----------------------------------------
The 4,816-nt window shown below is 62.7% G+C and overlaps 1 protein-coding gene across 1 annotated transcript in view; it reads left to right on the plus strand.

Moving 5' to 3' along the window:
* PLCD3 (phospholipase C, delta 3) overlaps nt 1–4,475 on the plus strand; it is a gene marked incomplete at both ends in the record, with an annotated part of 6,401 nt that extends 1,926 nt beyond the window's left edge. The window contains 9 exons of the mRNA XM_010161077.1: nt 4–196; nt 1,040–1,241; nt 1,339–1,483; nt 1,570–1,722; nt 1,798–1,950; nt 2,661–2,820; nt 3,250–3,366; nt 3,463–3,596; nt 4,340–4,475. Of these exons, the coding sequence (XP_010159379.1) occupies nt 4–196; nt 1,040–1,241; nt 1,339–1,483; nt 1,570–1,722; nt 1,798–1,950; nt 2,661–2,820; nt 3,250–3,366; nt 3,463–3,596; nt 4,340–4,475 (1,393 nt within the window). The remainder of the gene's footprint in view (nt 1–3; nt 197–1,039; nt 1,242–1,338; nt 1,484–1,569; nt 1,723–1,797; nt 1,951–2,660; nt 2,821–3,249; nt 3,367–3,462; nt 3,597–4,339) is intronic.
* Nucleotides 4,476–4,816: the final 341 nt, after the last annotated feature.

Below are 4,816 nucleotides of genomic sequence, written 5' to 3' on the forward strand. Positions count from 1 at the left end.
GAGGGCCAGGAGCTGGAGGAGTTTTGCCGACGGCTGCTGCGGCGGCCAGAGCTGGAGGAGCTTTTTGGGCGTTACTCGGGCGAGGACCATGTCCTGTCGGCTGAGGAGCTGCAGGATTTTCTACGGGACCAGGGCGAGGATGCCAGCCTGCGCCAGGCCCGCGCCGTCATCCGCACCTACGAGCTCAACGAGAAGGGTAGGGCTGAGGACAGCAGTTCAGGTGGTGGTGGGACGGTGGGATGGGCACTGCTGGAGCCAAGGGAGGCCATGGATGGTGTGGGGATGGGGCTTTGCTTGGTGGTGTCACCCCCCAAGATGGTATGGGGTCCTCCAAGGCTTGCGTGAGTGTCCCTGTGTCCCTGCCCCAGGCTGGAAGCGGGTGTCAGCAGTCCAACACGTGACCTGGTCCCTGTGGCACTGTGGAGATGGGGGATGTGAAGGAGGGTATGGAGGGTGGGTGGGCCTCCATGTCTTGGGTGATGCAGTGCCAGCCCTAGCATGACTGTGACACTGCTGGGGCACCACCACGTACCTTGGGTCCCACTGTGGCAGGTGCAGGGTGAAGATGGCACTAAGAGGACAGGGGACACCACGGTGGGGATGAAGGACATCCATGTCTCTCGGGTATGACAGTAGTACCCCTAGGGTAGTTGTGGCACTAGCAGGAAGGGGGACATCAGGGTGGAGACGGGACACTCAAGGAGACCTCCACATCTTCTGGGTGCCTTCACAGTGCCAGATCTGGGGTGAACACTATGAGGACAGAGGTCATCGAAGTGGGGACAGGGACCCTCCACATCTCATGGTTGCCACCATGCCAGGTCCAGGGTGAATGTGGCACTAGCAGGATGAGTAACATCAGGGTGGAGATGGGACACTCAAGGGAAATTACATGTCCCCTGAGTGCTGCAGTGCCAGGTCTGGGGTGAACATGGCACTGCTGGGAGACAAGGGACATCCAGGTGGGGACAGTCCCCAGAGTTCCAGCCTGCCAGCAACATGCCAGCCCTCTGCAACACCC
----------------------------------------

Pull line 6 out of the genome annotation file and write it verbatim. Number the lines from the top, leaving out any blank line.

GAGGGCCAGGAGCTGGAGGAGTTTTGCCGACGGCTGCTGCGGCGGCCAGAGCTGGAGGAGCTTTTTGGGCGTTACTCGGGCGAGGACCATGTCCTGTCGGCTGAGGAGCTGCAGGATTTTCTACGGGACCAGGGCGAGGATGCCAGCCTGCGCCAGGCCCGCGCCGTCATCCGCACCTACGAGCTCAACGAGAAGGGTAGGGCTGAGGACAGCAGTTCAGGTGGTGGTGGGACGGTGGGATGGGCACTGCTGGAGCCAAGGGAGGCCATGGATGGTGTGGGGATGGGGCTTTGCTTGGTGGTGTCACCCCCCAAGATGGTATGGGGTCCTCCAAGGCTTGCGTGAGTGTCCCTGTGTCCCTGCCCCAGGCTGGAAGCGGGTGTCAGCAGTCCAACACGTGACCTGGTCCCTGTGGCACTGTGGAGATGGGGGATGTGAAGGAGGGTATGGAGGGTGGGTGGGCCTCCATGTCTTGGGTGATGCAGTGCCAGCCCTAGCATGACTGTGACACTGCTGGGGCACCACCACGTACCTTGGGTCCCACTGTGGCAGGTGCAGGGTGAAGATGGCACTAAGAGGACAGGGGACACCACGGTGGGGATGAAGGACATCCATGTCTCTCGGGTATGACAGTAGTACCCCTAGGGTAGTTGTGGCACTAGCAGGAAGGGGGACATCAGGGTGGAGACGGGACACTCAAGGAGACCTCCACATCTTCTGGGTGCCTTCACAGTGCCAGATCTGGGGTGAACACTATGAGGACAGAGGTCATCGAAGTGGGGACAGGGACCCTCCACATCTCATGGTTGCCACCATGCCAGGTCCAGGGTGAATGTGGCACTAGCAGGATGAGTAACATCAGGGTGGAGATGGGACACTCAAGGGAAATTACATGTCCCCTGAGTGCTGCAGTGCCAGGTCTGGGGTGAACATGGCACTGCTGGGAGACAAGGGACATCCAGGTGGGGACAGTCCCCAGAGTTCCAGCCTGCCAGCAACATGCCAGCCCTCTGCAACACCC